Boyle's Law the relationwill exist ' air by the b!)dy of the machine and in-

a, creased densi~ m that region. This thrust

71.1 - ~ = H log. (f. tending to diminish the a!lgle "' ':Vill vary

1 during one, revolution, bemg maximum In a position when the line of symme~ of the 'two propeller blades and that of fltght nrc in the same vertical plane 'and minimum when the former is at right angles to it.

in order that the vertical component of the Nevertheless, if the horizontal speed is'great, axial 'thrust 'in the lower stratum should it may be considerable ~nd sufficient to quickjust supportfhe weight. Hence ly overcome the mertiaand gyroscopic re-

sistances all the more readily as the upper

H 1. H 1 1, blade operates to the same effect. Moreover,

1-'''2''' og. SUla ' this intermittent action partakes of the re-

Taking, in a special case, the angle 4%=60 generative gl!ality, the force increasing as degrees, then the angle diminishes up to a maximum for «=45 "degrees, and may also give. rise to

1 1 ' disturbing' resonant vibrations in the struc-

iUiia .... 0.866 II: L1547, and ture. As its axis is tilted mote and more,

h1-lt.=26,700Xloae 1.1541=3,840 feet. the vertical sustaining effort of the propel-

- ~ Ier correspondingly diminishes and the mll-

In reality the drop will be much greater chine will fall with a ra pidly increasinjo{ for the machine, upon reaching the lower velocity, which may finally exceed the horilayer with a high velocity relative to the zontal, when the reaction of the blades is

.medium, will be urged further down along directed upward so as to increase the angle the, curved path and the kinetic energy, in ex and thereby cause the machine to soar the vertical sense, possessed by the moving higher. Thus periodic oscillations. accommass must be annihilated before the fall is panied by ascents and descents, will be set arrested in a 'still denser air stratum. At up which may well be magnified. to an exthis point the upward thrust will be far in tent such as to bring about a complete overexcess of the opposed pull of the weizht turn and plunge to earth.

and the apparatus will rise with first incr~s- It is held by some experts that the heli,inel' and then diminishing speed to a height copter, because of its smaller body resistance, wfi'ich may ifproximate the original. From would be capable of a higher speed than the there it wi again fall and, so on, these aeroplane. This is an erroneous conclusion, operations being repeated during the for- contrary to the laws of propulsion. It must ward flight, the up and down excursions be borne in mind that in the former type, from, the main hOrizontal line gradually the motive power being the Same, a pater diminishing 'in magnitude. After a lapse mass of air inust be set in motion with a of time, ,determined by numerous influences, velocity smaller 'than in, the latter, eonsethese deviations sho~ld become insj~ificant quen~y it m~t be inferior. in. SPeed. .But and th~ p.ath descrlbed nea!ly rectilmear. - eyen 1£ the 'al~ were propelled ~ the direeBut, this IS next to impossible as can be tion of the aDS of the screw WIth the same readily shown, by.: pointing out another cu- speed V in both of them, while the aeroplane rious feature of. the helicopter. approximates-the sa~e, the helicopter can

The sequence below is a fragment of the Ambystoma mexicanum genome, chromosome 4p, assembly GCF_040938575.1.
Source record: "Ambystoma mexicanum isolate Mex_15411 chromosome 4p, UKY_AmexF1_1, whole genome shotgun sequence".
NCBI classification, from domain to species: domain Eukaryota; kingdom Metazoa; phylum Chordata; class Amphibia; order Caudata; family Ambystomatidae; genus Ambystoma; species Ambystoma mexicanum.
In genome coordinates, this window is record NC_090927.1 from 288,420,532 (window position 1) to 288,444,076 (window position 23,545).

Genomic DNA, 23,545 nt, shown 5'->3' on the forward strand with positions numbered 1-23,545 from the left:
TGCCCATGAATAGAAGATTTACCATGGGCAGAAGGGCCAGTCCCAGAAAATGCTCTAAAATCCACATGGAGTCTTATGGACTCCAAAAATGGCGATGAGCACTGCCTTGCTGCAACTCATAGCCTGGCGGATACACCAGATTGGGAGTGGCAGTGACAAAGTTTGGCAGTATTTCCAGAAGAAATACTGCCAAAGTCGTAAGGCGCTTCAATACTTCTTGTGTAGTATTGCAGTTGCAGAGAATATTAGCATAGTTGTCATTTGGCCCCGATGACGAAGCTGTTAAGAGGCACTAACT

In the foregoing; the aDS of the propeller never exceed the hOrIZontal component V wns supposed' to move always parallel to cos u which, under the theoretically most itself, which result mi~ht be accomplished economical conditions of operation, would by the use of an adjustable aileron. In only.: be O.7V, and this would be true no matthis coruiection it may be pointed out, how- ter how much its resistance is .reduced, ' ever, that such adeviee will not act in the Another very serious defect of this kind manner of a rudder, comin~ into £ull play of flying machine, 'from ~e practical point

1t is obvious tlmt T ,T ' l' ,(4 T .. "" T sin a:= sin (t D~ust be equalto' ~

1,61515,1140

a

of vi~wl is found in its inability of support- moment t<>f the screw. If, instead of one, ing itself in the air in case of ~ailureof the two propellers are used, either coaxially or motor, the projected area of the propeller otherwise disposed, the motors should reblades being inadequate for reducing. the volve in opposite directions. The seats 4, i, speed of the fall sufficiently· to aydid dis- 4 for the operator and passengers are susaster, and this is an almost fatal impediment . pended on trunnions lI, I) on wliich they can to its commercial use. turn through an angle of about 90 degrees,

From the preceding facts, which are ig- springs and cushions (not shown) being emnored in the technical publications on the ployed to insure and, limit their motion subject, it will be' clear that the successful through this angle. The ordinary devices solution of the problem is in a different di- for lateral and directional control 6, 6, 7, '7 rection. .. and 8, 8 are provided with mechanical con-

In an application of even date, referred to nections enabling the aviator to actuate them above, I have disclosed an invention which by hand or foot from his seat in any posimeets the present necessity in a simple man- tion.